Blue and Gold Illustrated

Sept. 19, 2016

Blue & Gold Illustrated: America's Foremost Authority on Notre Dame Football

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Page 53 of 55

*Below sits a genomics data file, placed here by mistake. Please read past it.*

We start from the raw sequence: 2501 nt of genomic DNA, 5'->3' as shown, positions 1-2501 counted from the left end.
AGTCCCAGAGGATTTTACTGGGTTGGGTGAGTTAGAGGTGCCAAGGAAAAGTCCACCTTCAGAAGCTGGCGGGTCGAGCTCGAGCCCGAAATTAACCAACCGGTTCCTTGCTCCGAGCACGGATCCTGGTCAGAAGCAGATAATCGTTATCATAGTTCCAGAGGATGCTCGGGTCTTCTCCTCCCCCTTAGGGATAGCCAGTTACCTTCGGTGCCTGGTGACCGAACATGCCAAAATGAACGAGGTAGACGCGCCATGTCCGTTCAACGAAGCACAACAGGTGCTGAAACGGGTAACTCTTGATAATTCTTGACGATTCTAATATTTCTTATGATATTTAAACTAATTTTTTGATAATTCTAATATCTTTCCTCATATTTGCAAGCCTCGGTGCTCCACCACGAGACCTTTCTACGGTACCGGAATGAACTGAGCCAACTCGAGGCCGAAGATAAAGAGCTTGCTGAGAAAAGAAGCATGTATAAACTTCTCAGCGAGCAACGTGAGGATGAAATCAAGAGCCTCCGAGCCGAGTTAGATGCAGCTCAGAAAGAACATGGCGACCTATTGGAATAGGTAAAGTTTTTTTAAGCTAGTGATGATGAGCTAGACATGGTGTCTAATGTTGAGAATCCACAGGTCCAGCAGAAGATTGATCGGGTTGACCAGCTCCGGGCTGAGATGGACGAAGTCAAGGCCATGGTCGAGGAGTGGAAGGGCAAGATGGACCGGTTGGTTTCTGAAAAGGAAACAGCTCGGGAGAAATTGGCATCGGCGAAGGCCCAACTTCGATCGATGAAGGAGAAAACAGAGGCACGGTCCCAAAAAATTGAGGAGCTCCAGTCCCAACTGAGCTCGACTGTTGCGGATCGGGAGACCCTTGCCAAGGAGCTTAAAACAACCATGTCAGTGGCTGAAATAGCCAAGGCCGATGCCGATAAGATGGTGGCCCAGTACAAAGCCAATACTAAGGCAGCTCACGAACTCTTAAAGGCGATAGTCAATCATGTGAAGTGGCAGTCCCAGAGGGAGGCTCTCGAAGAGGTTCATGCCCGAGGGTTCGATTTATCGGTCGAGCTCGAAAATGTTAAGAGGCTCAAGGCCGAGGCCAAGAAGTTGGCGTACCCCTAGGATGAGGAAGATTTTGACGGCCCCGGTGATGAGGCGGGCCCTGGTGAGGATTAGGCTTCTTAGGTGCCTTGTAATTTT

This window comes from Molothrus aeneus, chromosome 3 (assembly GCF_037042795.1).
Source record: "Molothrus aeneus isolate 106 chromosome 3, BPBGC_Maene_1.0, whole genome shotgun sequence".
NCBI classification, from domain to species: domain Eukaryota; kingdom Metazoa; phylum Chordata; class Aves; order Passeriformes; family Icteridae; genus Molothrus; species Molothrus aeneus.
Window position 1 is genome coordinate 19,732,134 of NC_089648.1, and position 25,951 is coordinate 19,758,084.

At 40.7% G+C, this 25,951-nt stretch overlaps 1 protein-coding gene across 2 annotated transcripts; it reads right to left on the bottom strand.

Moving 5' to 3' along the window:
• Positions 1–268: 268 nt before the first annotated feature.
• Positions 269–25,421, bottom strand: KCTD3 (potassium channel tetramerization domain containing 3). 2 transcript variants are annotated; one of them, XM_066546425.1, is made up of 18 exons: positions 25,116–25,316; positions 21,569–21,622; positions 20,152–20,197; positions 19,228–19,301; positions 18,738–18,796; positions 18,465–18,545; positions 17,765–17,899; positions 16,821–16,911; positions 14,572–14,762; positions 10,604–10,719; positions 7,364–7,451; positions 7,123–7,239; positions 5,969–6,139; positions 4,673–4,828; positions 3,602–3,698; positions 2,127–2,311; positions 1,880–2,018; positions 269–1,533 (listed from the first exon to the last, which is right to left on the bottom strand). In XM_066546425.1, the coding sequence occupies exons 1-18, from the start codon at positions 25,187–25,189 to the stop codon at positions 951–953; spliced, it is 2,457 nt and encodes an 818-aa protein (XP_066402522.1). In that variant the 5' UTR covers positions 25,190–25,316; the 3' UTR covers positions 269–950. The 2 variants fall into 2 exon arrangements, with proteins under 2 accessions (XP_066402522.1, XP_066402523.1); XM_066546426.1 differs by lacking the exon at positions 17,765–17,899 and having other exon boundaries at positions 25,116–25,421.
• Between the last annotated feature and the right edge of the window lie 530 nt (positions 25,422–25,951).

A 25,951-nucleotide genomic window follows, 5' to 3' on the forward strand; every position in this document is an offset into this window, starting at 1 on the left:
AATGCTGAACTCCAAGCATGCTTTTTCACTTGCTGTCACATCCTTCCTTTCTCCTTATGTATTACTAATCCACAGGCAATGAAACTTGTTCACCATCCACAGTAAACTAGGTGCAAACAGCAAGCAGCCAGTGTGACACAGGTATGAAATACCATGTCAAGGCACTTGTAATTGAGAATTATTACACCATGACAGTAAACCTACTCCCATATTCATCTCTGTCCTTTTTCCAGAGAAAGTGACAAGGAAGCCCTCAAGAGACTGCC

54 SEPT. 19, 2016 BLUE & GOLD ILLUSTRATED T he passage of 50 years can understandably skew memo‑ ries of the past. There is a ten‑ dency to remember "the good ol' days," or how "the older I get, the better I was." In recent years, that hasn't al‑ ways been the case with Notre Dame's 1966 national champi‑ onship football team, which is returning to the campus for this weekend's Golden Anniversary reunion. It fittingly comes during Michi‑ gan State weekend. The Spartans finished No. 2 to Notre Dame in the two wire service polls that year (Associated Press and United Press International), but they jointly shared the MacArthur Bowl, also emblematic of a na‑ tional title and recognized by the NCAA. It was shared because of their 10‑10 tie on Nov. 19, 1966, the first "modern" epic No. 1 versus No. 2 matchup that had the nation abuzz because of its demand to be on national television (although on tape delay) and because back then the national title was decided at the end of the regular season (which changed in 1968 with the AP poll). Unfortunately, that 1966 run to the na‑ tional championship has led to much revi‑ sionist history as time has passed. Forty years later in 2006, author/jour‑ nalist and proud Alabama supporter Keith Dunnavant published The Missing Ring, with the emphasis that Notre Dame's 1966 national title was "the greatest in‑ justice in the history of the national cham‑ pionship selection process." On paper, that might appear true considering Alabama — which won the two previous cham‑ pionships — finished 11‑0 compared to Notre Dame's 9‑0‑1. That followed with the 2008 book The Maisel Report by ESPN's Ivan Maisel, who ranked the 1966 Irish as "the most overrated team to win a national title." Maisel is as fine a historian on college football you will find. That's their side of the story. Now let's present ours. First, a final record is not necessarily indicative of superiority, and Alabama faithful especially should know that. In the 2012 title clash between 12‑0 and No. 1 Notre Dame and 12‑1 and No. 2 Alabama, it was the Crimson Tide who were huge 9.5‑point favorites. Those with objective knowledge knew who had the better roster, despite Alabama having a lesser record. Likewise, there was no comparison between the talent level at Notre Dame/ Michigan State and at Alabama during that era. Among the 22 Fighting Irish starters on offense and defense in 1966, 11 of them were among the top 60 picks in the NFL Draft or AFL Draft (seven in the first round and four in the second). Conversely, Alabama had three players on the 1966 roster who were eventual first‑ or second‑round picks. As good as Alabama's defense was, it did not have future Pro Bowl luminaries such as Alan Page and Jim Lynch, among others, on a unit that allowed 24 points in 10 games (not including a fumble return and blocked punt return for touchdowns). That's not even including Notre Dame's peerless depth. When future eight‑time Pro Bowl offensive lineman George Kunz suffered a season‑ending injury in game two, he was replaced by future six‑time Pro Bowl selection Bob Kuechen‑ berg. The third option in the back‑ field was Rocky Bleier, a starter on four Super Bowl champions at Pittsburgh. At Michigan State — which featured four of the top eight NFL picks in the 1967 NFL Draft, led by Bubba Smith — Notre Dame had to play without its top quarter‑ back (Terry Hanratty), top running back (Nick Eddy) and top cen‑ ter (George Goeddeke), yet still rallied on the road from a 10‑0 deficit to tie the nation's second best team. Second, there is the matter of scheduling. Notre Dame played four teams during the 10‑game regular season ranked in the top 10: Rose Bowl champ Purdue, at Oklahoma, at Michigan State and at Pac‑8 champ USC. Michigan State played two, and Alabama none. Notre Dame won at USC (51‑0) and at Oklahoma (38‑0) by a combined 89‑0 count, and played half of its regular season on the road. Alabama left its state twice in 10 regu‑ lar‑season games and won those outings by a combined 28‑17 score. Notre Dame's opponents combined to win more than 50 percent of their games. Alabama's were 42‑59‑1. Ah yes, there is Alabama's 34‑7 win over Nebraska in the Sugar Bowl to make it 11‑0. Bowl games were irrelevant back then, which is why Notre Dame didn't go. Ala‑ bama lost the 1965 Orange Bowl to Texas — but had already been declared the na‑ tional champion. No bickering about that, I see. Besides, that Nebraska team had al‑ ready lost to Oklahoma — the same Sooners team the Irish demolished 38‑0 in Norman. With the passage of time, the 1966 Notre Dame national champs should con‑ tinue to look only better. ✦ There's No Tarnish On The Golden Anniversary Of A Golden Year THE FIFTH QUARTER LOU SOMOGYI Senior Editor Lou Somogyi has been at Blue & Gold Illustrated since July 1985. He can be reached at Head coach Ara Parseghian and quarterback Terry Hanratty were among numerous luminaries on the 1966 national champs. PHOTO COURTESY NOTRE DAME MEDIA RELATIONS

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